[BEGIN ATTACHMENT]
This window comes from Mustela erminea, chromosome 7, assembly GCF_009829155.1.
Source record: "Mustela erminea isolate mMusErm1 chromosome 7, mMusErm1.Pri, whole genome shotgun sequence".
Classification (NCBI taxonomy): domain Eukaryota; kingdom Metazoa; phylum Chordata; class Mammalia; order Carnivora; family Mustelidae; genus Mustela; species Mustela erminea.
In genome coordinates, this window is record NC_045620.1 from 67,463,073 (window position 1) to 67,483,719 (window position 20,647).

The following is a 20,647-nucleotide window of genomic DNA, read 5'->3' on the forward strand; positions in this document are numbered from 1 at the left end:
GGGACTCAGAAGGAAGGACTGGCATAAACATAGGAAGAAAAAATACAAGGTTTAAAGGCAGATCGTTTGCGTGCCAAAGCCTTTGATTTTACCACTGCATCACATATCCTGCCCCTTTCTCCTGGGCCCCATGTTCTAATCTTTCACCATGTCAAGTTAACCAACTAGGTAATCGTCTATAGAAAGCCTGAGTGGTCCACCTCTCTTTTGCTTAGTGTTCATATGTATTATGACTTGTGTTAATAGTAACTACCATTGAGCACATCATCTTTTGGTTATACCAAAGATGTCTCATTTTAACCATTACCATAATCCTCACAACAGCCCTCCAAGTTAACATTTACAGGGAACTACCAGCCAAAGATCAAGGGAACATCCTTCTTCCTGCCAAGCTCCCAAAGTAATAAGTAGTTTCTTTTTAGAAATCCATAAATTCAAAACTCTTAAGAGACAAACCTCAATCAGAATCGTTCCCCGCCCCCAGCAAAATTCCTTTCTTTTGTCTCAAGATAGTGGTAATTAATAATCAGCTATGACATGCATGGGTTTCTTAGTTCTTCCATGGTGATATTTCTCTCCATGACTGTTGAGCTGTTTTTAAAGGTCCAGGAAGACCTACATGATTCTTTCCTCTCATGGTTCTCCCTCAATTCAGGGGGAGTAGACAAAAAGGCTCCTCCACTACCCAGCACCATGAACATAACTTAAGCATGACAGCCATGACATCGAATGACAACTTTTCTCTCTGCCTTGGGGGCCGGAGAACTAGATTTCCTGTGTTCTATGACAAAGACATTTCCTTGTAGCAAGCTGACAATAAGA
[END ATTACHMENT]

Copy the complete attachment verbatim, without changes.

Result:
This window comes from Mustela erminea, chromosome 7, assembly GCF_009829155.1.
Source record: "Mustela erminea isolate mMusErm1 chromosome 7, mMusErm1.Pri, whole genome shotgun sequence".
Classification (NCBI taxonomy): domain Eukaryota; kingdom Metazoa; phylum Chordata; class Mammalia; order Carnivora; family Mustelidae; genus Mustela; species Mustela erminea.
In genome coordinates, this window is record NC_045620.1 from 67,463,073 (window position 1) to 67,483,719 (window position 20,647).

The following is a 20,647-nucleotide window of genomic DNA, read 5'->3' on the forward strand; positions in this document are numbered from 1 at the left end:
GGGACTCAGAAGGAAGGACTGGCATAAACATAGGAAGAAAAAATACAAGGTTTAAAGGCAGATCGTTTGCGTGCCAAAGCCTTTGATTTTACCACTGCATCACATATCCTGCCCCTTTCTCCTGGGCCCCATGTTCTAATCTTTCACCATGTCAAGTTAACCAACTAGGTAATCGTCTATAGAAAGCCTGAGTGGTCCACCTCTCTTTTGCTTAGTGTTCATATGTATTATGACTTGTGTTAATAGTAACTACCATTGAGCACATCATCTTTTGGTTATACCAAAGATGTCTCATTTTAACCATTACCATAATCCTCACAACAGCCCTCCAAGTTAACATTTACAGGGAACTACCAGCCAAAGATCAAGGGAACATCCTTCTTCCTGCCAAGCTCCCAAAGTAATAAGTAGTTTCTTTTTAGAAATCCATAAATTCAAAACTCTTAAGAGACAAACCTCAATCAGAATCGTTCCCCGCCCCCAGCAAAATTCCTTTCTTTTGTCTCAAGATAGTGGTAATTAATAATCAGCTATGACATGCATGGGTTTCTTAGTTCTTCCATGGTGATATTTCTCTCCATGACTGTTGAGCTGTTTTTAAAGGTCCAGGAAGACCTACATGATTCTTTCCTCTCATGGTTCTCCCTCAATTCAGGGGGAGTAGACAAAAAGGCTCCTCCACTACCCAGCACCATGAACATAACTTAAGCATGACAGCCATGACATCGAATGACAACTTTTCTCTCTGCCTTGGGGGCCGGAGAACTAGATTTCCTGTGTTCTATGACAAAGACATTTCCTTGTAGCAAGCTGACAATAAGA